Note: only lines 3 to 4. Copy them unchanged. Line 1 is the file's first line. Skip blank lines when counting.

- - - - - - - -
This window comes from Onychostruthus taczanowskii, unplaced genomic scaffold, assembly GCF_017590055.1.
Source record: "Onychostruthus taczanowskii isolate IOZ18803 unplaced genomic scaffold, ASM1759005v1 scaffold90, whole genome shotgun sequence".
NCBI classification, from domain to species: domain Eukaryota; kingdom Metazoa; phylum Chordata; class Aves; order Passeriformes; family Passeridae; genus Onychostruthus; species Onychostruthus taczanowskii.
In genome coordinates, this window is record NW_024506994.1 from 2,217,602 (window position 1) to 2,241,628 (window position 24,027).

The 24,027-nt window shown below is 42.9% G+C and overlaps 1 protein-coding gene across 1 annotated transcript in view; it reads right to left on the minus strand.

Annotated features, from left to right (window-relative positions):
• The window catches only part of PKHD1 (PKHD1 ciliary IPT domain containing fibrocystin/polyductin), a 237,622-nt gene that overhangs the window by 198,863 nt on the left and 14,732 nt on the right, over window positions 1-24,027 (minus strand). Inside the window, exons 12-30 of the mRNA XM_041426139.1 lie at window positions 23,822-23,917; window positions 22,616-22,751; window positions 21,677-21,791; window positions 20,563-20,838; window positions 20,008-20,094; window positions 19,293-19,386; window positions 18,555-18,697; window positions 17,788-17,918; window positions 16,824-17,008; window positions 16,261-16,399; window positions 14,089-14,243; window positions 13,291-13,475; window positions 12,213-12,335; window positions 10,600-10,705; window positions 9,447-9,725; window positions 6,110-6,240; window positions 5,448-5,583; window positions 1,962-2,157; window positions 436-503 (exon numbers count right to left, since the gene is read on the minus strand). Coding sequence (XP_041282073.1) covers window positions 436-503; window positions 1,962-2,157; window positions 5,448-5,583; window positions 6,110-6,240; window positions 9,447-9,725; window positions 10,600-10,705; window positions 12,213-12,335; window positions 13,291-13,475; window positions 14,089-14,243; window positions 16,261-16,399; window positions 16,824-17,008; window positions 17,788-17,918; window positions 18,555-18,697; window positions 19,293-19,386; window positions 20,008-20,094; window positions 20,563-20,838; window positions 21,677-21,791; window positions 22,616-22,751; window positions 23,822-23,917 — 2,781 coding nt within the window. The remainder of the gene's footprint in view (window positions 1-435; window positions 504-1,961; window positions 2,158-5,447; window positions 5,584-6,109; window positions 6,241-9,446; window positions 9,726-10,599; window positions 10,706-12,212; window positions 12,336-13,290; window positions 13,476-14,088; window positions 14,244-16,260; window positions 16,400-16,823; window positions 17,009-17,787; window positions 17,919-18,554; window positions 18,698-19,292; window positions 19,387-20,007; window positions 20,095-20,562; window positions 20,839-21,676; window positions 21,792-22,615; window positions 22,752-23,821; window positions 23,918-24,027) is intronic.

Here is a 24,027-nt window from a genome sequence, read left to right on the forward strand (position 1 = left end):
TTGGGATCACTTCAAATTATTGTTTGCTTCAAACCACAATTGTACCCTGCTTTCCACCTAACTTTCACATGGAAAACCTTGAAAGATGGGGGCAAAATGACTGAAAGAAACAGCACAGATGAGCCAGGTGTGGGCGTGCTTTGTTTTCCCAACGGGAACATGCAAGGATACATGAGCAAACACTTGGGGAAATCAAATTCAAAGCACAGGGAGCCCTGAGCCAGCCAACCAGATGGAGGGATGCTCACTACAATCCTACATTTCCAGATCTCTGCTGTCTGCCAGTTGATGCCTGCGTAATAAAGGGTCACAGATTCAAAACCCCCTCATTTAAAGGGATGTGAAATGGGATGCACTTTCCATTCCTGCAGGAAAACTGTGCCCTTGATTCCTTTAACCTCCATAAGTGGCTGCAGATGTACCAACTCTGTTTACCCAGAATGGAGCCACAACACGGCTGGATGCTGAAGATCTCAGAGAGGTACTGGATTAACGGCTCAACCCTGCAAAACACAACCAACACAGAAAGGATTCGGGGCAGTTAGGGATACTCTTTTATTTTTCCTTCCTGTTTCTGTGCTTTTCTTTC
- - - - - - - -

NCBI classification, from domain to species: domain Eukaryota; kingdom Metazoa; phylum Chordata; class Aves; order Passeriformes; family Passeridae; genus Onychostruthus; species Onychostruthus taczanowskii.
In genome coordinates, this window is record NW_024506994.1 from 2,217,602 (window position 1) to 2,241,628 (window position 24,027).